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Offline neilep

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The Next Biggest Breakthrough
« on: 21/07/2007 18:11:30 »
Pick a Science....any science !!...look at it.....put it back in the pack !

What do ewe think are the next bigggest breakthroughs required !?

Either cite one from one particular science or list a few...!


 

Offline chris

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« Reply #1 on: 21/07/2007 22:37:42 »
Required, or likely to occur?

Required would be to discover a way to, as Marcus Brigstocke put it on Radio 4 this week, "get militant islamists to chill out and have a cup of tea instead of blowing people up. (meanwhile, can we have our planet back)"

Chris
 

Offline DoctorBeaver

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« Reply #2 on: 21/07/2007 22:42:32 »
If you can class socio-economics as a science, then finding a way to get billions of people free from poverty & starvation.

Failing that, a way to make humans as intelligent as beavers!  :D
 

Offline engrByDayPianstByNight

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The Next Biggest Breakthrough
« Reply #3 on: 22/07/2007 00:27:17 »
Pick a Science....any science !!...look at it.....put it back in the pack !

What do ewe think are the next bigggest breakthroughs required !?

Either cite one from one particular science or list a few...!

I imagine genetic science coupled with nanotechnology may have a chance of making it big time in the next decade. There is, of course, the issue of ethics at play here that needs to be addressed before people feel comfortable about adopting bioengineering on a large scale.

Another area could be the alternative energy research, although this is more of a hunch than any solid evidence to back up that prediction. I only talked with a friend who does biofuel research to get some rough idea about it. However, this may take more than scientific research, as the willingness of the established corporate players to adapt to the new alternative energy is as influential as any to make this happen sooner.

I think there's a revolution underway to revolutionize the home entertainment industry with the advances in computer science and network communications(this is probably not categorized quite as a science, more of a corporate thing). For example, TV may be replaced with more interactive programs between broadcasters and the viewer (kind of like what Julie Christie did in Fahrenheit 451), and more tailored towards the individual viewer's tastes (like TiVo, but more sophisticated).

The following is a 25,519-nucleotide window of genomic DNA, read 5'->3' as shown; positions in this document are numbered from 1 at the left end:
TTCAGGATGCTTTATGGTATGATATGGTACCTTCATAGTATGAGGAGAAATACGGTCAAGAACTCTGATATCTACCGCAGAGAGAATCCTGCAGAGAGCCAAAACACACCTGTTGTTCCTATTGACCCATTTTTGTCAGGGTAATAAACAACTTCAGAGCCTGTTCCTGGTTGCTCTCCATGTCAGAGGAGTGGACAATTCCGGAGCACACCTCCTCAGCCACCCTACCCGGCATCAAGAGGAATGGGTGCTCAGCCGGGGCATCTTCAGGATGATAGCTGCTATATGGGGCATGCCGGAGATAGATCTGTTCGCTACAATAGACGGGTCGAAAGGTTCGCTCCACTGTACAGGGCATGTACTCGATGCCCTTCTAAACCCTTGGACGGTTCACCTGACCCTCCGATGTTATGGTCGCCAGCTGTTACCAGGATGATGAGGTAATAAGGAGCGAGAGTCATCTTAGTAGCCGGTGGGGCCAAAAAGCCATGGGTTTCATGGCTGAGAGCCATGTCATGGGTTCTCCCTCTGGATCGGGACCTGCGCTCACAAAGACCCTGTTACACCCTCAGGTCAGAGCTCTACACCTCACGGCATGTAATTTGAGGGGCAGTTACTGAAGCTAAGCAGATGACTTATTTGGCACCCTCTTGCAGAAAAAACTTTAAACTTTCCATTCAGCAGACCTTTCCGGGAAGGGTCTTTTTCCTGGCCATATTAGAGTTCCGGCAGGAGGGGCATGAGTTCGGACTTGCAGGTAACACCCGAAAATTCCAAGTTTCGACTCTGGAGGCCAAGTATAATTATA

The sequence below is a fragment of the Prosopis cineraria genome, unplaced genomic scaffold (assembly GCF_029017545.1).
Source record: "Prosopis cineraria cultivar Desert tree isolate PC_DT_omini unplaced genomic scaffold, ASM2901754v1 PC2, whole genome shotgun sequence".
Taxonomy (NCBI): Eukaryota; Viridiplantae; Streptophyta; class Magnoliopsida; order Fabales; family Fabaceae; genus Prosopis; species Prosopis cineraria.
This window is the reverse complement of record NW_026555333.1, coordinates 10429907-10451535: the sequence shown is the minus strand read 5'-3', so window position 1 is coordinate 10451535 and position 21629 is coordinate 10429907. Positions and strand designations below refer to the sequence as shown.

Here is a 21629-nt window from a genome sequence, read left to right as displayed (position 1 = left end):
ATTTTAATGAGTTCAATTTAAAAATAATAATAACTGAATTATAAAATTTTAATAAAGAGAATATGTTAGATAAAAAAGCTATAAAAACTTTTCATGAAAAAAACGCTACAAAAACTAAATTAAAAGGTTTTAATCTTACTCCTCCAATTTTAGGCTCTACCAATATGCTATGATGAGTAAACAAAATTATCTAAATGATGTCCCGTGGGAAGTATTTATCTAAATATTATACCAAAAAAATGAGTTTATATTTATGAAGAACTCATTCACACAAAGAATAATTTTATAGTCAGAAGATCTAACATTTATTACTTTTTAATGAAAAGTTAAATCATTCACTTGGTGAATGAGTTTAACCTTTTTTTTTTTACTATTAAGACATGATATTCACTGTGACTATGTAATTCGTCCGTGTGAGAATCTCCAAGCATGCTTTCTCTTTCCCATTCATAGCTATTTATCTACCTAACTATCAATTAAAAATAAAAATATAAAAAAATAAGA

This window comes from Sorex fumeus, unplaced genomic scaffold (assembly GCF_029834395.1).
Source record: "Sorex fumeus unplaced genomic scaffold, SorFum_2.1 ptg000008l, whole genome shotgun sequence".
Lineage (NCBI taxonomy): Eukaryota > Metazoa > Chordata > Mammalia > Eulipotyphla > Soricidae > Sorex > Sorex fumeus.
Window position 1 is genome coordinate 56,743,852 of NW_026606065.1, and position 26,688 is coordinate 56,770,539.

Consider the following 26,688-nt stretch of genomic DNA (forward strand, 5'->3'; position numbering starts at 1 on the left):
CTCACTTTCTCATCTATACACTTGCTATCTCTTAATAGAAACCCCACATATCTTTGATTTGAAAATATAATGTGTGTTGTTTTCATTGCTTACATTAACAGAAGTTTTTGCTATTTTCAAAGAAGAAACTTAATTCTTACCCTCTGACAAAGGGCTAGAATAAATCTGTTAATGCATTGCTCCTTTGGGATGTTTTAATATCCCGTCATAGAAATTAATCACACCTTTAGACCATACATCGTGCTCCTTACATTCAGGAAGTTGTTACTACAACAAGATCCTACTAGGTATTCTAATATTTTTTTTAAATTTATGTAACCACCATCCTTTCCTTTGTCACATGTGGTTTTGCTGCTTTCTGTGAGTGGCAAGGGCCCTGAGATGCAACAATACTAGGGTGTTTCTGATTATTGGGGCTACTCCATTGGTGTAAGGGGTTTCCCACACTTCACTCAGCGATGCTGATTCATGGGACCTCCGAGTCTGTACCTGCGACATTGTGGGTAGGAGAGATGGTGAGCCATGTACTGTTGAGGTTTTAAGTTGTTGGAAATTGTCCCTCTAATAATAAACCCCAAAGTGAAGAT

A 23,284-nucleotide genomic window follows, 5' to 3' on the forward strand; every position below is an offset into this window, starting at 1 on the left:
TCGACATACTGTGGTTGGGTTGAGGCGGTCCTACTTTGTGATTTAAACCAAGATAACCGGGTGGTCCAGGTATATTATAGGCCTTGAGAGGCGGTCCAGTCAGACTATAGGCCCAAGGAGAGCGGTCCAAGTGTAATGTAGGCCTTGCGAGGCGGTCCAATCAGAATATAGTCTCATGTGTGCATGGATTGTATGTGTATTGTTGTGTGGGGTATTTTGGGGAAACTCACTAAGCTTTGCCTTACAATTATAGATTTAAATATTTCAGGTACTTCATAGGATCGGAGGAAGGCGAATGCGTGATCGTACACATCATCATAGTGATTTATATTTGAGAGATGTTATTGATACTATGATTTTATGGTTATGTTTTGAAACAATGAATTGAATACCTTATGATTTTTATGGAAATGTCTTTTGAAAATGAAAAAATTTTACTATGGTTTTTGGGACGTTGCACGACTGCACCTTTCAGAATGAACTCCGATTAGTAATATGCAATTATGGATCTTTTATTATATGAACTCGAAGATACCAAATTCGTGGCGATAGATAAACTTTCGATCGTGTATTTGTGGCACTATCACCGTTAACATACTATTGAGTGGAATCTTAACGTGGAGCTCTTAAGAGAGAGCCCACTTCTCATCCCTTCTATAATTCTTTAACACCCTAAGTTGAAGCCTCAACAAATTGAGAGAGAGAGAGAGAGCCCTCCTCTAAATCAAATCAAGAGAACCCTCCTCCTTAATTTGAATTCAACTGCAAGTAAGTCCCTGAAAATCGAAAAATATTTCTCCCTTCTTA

On a more idealistic thought, I'd like to see the transmission of information breaching the speed of light and the Shannon capacity in the field of communications. I list this as a possible breakthrough that will have some significant impact. However, this may not be happening anytime soon.
 
 

Offline JimBob

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« Reply #4 on: 22/07/2007 05:46:23 »
Find a way to prevent the Arctic Current flowing from the Arctic Ocean through the Greenland - Nova Scotia and Greenland - Iceland gaps from shutting of as Arctic water temperatures rise. If this current stops flowing, then the world climatology will tank, and there will be a very messy period while the winds and rain sort out a new pattern for the rain. Starvation over vast areas will most likely occur.

Malthus strikes again.
 

Offline winnertakesall

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« Reply #5 on: 24/07/2007 22:45:31 »
When do you think that something like a dedicated "citizen" universal card or chip will be introduced so that is serves as credit card and card for storing personal data for home use and for instance for internet login (identity) verification like voting in various elections and buying things.

And where first?
 

Offline engrByDayPianstByNight

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« Reply #6 on: 25/07/2007 19:52:31 »
When do you think that something like a dedicated "citizen" universal card or chip will be introduced so that is serves as credit card and card for storing personal data for home use and for instance for internet login (identity) verification like voting in various elections and buying things.

And where first?

Perhaps some security/privacy issues must be addressed first (either through technologcial means such as better encryption algorithms, or some
 

Offline engrByDayPianstByNight

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The Next Biggest Breakthrough
« Reply #7 on: 25/07/2007 19:56:24 »
When do you think that something like a dedicated "citizen" universal card or chip will be introduced so that is serves as credit card and card for storing personal data for home use and for instance for internet login (identity) verification like voting in various elections and buying things.

And where first?

Perhaps some security/privacy issues must be addressed first (through e.g., technological means such as better encryption algorithms) before such a universal card/chip is accepted by the public. The technology of making such a card is available and pretty mature at that. It's really an issue of public's trust on ensuring privacy of information. In other words, its wide acceptance is more driven by culture than a technological push.
 

Offline Soul Surfer

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« Reply #8 on: 04/08/2007 12:14:51 »
OK things to help humanity are nice.  biotechnology has been going for a long time and will continue to improve.  How about some fundamental science?